Lyons, Colorado

Co-founder-Head Distiller Craig Engelhorn and new CEO Brad Stevenson see major expansion ahead for their award-winning spirits brand.

Engelhorn and the other co-founders of Spirit Hound Distillers are so keen on getting their brand of spirits into the hands of more people that they brought on new CEO Brad Stevenson in February 2022.

Previously, Stevenson helped lead Michigan’s Founders Brewing Co. to distribution in all 50 states and numerous international markets. Likewise, Stevenson wants to expand the reach of another “budding brand” to “a wider audience,” telling CompanyWeek, “We have a similar track before us for Spirit Hound.”

“My business partners and I acknowledged we’re busy, and we don’t know all the things we need to do,” says Engelhorn about bringing Stevenson on to helm the business. “We don’t even know what some of them are!”

What Engelhorn does know how to do is craft award-winning spirits. The distillery’s Classic Gin — flavored with juniper berries, as well as coriander, cardamom, cinnamon, lemon and lime zest, clove, anise, and fennel — won gold at the Denver International Spirits Competition. Its Colorado Sambuca has been named best herbal liqueur by the American Distilling Institute in 2015. And its Straight Malt Whisky rated 93 in the 2017 edition of Jim Murray’s Whisky Bible. It was only the third barrel of whisky the distillery had ever produced and the partners were “over the moon” about the positive feedback from Murray, says Engelhorn.

More recently, a four-year-old bottled in bond version of that same spirit was named “Whisky of the Year” at the London Spirits Competition in April. Since then, the distillery’s whisky has been “flying off the shelf” at stores in Colorado (with close to 400 accounts, it’s the only state which Spirit Hound distributes in, presently). “We expected some upturn, but I don’t think we expected the upturn that we got,” says Engelhorn. “We’re bottling whisky as fast as we can.”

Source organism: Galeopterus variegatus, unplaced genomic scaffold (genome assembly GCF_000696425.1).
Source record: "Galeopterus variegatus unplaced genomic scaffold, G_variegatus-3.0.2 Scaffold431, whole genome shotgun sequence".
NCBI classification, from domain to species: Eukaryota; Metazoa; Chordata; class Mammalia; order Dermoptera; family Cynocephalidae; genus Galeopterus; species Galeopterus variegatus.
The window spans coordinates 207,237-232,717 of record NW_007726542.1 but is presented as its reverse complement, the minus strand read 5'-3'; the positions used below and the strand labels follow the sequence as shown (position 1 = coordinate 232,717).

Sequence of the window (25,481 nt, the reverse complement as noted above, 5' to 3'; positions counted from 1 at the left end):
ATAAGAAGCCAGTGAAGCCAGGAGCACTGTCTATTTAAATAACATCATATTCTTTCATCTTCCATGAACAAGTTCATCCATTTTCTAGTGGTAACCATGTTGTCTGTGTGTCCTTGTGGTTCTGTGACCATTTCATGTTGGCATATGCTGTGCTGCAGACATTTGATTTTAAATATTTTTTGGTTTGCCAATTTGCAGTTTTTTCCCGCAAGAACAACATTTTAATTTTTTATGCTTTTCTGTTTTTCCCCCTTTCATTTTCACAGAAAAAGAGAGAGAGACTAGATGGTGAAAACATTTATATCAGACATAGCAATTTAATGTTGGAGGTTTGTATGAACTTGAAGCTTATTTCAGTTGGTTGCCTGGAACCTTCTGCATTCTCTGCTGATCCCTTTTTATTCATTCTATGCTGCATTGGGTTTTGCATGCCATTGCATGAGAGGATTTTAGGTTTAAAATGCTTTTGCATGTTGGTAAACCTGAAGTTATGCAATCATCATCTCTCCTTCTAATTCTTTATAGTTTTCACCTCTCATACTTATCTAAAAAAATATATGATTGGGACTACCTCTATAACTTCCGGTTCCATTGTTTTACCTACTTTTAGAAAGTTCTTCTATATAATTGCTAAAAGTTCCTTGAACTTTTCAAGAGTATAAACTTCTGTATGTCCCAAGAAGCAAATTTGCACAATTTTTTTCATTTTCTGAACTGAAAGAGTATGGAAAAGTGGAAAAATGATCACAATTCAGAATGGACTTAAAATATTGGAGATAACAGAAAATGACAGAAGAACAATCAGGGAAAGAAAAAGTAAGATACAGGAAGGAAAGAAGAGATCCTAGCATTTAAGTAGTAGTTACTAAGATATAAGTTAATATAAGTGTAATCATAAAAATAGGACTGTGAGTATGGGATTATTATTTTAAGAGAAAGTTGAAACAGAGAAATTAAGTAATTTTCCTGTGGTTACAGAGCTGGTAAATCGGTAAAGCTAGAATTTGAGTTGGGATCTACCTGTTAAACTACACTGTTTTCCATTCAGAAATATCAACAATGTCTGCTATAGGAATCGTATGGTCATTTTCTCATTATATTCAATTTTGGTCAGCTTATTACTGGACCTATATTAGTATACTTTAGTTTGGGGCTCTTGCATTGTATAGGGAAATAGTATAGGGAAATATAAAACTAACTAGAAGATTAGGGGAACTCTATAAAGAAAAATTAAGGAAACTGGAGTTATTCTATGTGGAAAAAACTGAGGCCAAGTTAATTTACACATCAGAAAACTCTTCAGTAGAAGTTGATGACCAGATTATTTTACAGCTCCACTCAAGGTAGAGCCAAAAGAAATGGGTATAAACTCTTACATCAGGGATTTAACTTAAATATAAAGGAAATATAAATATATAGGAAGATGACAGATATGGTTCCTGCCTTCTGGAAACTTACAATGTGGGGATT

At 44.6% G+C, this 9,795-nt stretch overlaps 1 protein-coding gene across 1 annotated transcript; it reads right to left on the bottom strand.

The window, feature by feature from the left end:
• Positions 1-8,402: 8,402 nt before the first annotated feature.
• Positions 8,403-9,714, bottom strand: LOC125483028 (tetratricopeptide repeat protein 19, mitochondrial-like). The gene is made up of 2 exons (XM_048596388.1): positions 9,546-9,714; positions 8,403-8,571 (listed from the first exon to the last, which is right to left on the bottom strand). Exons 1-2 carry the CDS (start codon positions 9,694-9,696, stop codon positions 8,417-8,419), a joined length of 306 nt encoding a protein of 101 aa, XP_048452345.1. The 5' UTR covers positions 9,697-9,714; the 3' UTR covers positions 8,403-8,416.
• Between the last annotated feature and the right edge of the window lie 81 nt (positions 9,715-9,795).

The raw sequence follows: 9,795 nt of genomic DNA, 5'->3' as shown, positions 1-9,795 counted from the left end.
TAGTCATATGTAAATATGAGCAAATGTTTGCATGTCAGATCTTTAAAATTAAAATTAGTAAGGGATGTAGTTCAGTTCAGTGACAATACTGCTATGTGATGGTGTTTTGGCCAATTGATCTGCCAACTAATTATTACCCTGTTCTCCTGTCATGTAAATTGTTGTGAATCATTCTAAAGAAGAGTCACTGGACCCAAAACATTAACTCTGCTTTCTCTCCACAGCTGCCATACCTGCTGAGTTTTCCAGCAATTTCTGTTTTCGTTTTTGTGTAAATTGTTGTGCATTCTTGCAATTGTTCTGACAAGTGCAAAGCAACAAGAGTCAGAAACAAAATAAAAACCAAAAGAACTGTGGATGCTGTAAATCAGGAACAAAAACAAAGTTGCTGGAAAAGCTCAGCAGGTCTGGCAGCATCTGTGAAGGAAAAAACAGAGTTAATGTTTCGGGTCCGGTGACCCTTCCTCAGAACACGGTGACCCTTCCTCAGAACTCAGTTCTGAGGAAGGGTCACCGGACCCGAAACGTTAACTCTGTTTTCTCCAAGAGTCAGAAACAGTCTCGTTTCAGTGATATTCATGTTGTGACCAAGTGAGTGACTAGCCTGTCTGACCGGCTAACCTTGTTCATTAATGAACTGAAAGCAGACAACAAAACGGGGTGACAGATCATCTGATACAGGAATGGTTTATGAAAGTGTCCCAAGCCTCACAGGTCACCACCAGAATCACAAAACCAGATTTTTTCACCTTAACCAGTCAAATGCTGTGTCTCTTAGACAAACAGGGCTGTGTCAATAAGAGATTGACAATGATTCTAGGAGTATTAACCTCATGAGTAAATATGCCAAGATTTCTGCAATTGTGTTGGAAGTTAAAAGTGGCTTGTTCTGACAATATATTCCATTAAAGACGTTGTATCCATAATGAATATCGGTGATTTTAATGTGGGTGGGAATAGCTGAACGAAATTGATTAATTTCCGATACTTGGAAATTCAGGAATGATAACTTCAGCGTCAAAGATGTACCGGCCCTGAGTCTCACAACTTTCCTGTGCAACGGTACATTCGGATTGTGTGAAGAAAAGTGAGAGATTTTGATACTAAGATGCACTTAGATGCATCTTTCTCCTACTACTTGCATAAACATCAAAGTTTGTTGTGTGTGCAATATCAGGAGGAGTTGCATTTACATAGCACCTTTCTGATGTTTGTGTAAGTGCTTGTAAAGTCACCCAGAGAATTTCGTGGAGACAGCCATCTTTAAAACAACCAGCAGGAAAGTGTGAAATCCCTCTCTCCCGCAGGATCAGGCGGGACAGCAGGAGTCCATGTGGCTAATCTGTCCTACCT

Engelhorn describes the Straight Malt Whisky as possessing “toffee, caramel notes, up front.” 18 percent of the grain is peat smoked malt, sourced from the Colorado Malting Company, which adds an “earthiness” to the flavor. (The rest of the grain comes from Proximity Malt, also in Colorado’s San Luis Valley.)

Another key component is water from the St. Vrain Creek Watershed — with no treatment taking place on it at the distillery. “We’re lucky having it come into our facility with the flavor profile we want,” says Engelhorn.

Locals come to the distillery’s tasting room, sometimes bartering a bag of locally foraged juniper berries, which will go into future gin batches, for a gin drink — or even a bottle if they bring in a big enough bag. “We love the town of Lyons,” says Engelhorn. “We really want to stay here.”

That’s going to entail expanding the present 4,000-square-foot facility by an order of “5X — or more,” says Stevenson. And matching the spirits’ already existing flavor profile, even as they add new contract-made stills. Engelhorn designed and built three they use presently, inspired by the design of Scottish stills.

Stevenson says Engelhorn, who started off at Oskar Blues Brewery, has “a brewer’s perspective” in “how he selects malts and how he processes them.” It’s a “secret ingredient” to the distillery’s success, he adds.

Engelhorn and Stevenson met during the distillery’s recent fundraising drive, which secured more than $1.5 million. In addition to the planned expansion, the money will be used to produce more whisky, hire more people, and engage in more marketing activities to get the brand’s name out there further.

For his part, Engelhorn reflects on the distillery’s moniker. “The hound dog is very relentless when they’re put on the trail,” he says. “You give a hound dog a scent and they go for it without bounds, almost — and we are Spirit Hounds.”

Challenges: In addition to supply chain issues facing many businesses, Stevenson says it’s brand awareness and “how we’re going to bring our brand to a wider audience.”

Photos courtesy Spirit Hound Distillers

Opportunities: Wider distribution, says Stevenson. But that’s going to entail going “to the right places at the right time” in terms of additional states. “Where do we go and when?” For now, the distillery produces about 3,500 cases of spirits per year.

Needs: Engelhorn says it’s “more storage space.” Presently, there are over 300 barrels aging at Spirit Hound’s facility. But more room is going to be needed to meet the demand for the distillery’s aged whisky three to five years down the road.


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